Joel Fabiani as Stuart Sullivan

Similar successes previously had been made with Steve Forrest’s John Mannering (The Baron ITC 1966-1967) and Stuart Damon’s Craig Stirling (The Champions). Beyond the surface texture of Stuart’s USA embodiment, there are some redeeming features that keep him ingrained with the team dynamics. Often Stuart acts as the go-between for Sir Curtis and the other members giving rise to the thought that he might in fact be the unofficial person in charge. 

Annabelle is similar to the same “void” type of thinking when examining characterisation. Her look is almost parallel with that of The Avengers' girl style and one could even see a physical resemblance to Steed's partner at the time – Tara King.

Rosemary Nicols as Annabelle Hurst and Linda Thorson as Tara King

The cause of this lack of imagination for Annabelle perhaps lay in a deep seeded issue that if she was written to be more independent then it might not set the series apart from The Avengers. Annabelle’s due care of logical deduction and talent that sets her beyond her male compatriots in the way of technological knowledge does offer her the advantage of being one step ahead. She is playful in her endeavours and often can be relied on to offer on the spot improvisation to get her out of sticky situations.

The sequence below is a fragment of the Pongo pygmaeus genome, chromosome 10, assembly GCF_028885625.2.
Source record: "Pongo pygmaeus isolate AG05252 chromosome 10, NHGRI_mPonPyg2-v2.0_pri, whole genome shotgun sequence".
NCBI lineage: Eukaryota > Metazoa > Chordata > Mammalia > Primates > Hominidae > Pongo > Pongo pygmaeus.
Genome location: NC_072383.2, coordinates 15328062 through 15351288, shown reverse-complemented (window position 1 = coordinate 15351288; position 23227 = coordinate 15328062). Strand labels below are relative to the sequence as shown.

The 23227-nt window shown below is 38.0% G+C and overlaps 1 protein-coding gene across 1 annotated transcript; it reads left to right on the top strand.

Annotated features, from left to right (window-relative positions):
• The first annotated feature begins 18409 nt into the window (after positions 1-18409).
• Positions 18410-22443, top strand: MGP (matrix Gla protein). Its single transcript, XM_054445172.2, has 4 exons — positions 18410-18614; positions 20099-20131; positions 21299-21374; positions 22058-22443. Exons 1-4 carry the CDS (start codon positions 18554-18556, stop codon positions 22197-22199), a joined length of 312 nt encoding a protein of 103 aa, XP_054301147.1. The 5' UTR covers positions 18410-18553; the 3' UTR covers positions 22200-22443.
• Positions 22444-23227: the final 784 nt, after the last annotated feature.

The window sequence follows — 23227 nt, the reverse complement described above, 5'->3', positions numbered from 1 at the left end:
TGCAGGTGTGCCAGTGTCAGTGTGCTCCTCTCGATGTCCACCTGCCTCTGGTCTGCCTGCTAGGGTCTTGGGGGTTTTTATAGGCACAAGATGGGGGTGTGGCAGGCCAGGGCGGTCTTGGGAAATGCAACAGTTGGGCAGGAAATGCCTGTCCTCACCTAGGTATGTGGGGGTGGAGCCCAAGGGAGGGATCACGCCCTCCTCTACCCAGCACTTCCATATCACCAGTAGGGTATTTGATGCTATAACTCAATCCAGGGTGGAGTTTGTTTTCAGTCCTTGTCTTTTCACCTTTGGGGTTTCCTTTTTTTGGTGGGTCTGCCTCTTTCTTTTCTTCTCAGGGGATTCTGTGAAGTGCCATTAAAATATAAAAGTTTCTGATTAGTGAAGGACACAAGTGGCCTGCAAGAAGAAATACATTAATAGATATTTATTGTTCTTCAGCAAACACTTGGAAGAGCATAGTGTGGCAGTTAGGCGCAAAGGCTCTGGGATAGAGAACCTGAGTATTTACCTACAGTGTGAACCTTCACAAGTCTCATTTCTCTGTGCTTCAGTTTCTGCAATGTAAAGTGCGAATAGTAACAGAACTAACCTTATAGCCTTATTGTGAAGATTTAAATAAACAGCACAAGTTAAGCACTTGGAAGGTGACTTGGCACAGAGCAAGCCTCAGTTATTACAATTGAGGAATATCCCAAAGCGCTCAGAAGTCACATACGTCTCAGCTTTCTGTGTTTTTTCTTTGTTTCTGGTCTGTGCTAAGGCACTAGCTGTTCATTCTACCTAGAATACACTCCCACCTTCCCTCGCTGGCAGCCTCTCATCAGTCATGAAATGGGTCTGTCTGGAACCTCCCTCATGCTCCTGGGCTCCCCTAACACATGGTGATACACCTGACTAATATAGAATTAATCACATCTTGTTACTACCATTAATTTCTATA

The chemistry between Stuart and Annabelle appears to have been “wanting more” while viewing the series. When it is attempted, it is playful flirting that usually involves Annabelle in a state of undress and Stuart tip-toeing around while trying not to take a cheeky glance. Sex appeal individually was at a high for the male and female audiences, but with each other it appears it wasn’t meant to be.

Peter Wyngarde as Jason King

Jason King is the essential show stealer. Fondly remembered due to the almost comic book stylised portrayal that, although embodied the highest end of male fashion at the time, was essentially outdated by the time the series went to air. Jason was a character that did everything with class and finesse coupled with a genuine jet-set lifestyle. Born as an “Oxford Don” style character on paper, it was up to actor Peter Wyngarde to further push his own interpretation to offer an alternative direction that became an almost parody of parodies in what the excessive lifestyle was. Fine suits, elegant composure, charming demeanour, high theatrics and dangerous tastes; these were all wonderful additions to a character that existed for sheer pleasure and had no shame about how and where he found it. A classic, almost foppish character that saw real life danger as a mere idle distraction from his regular day job.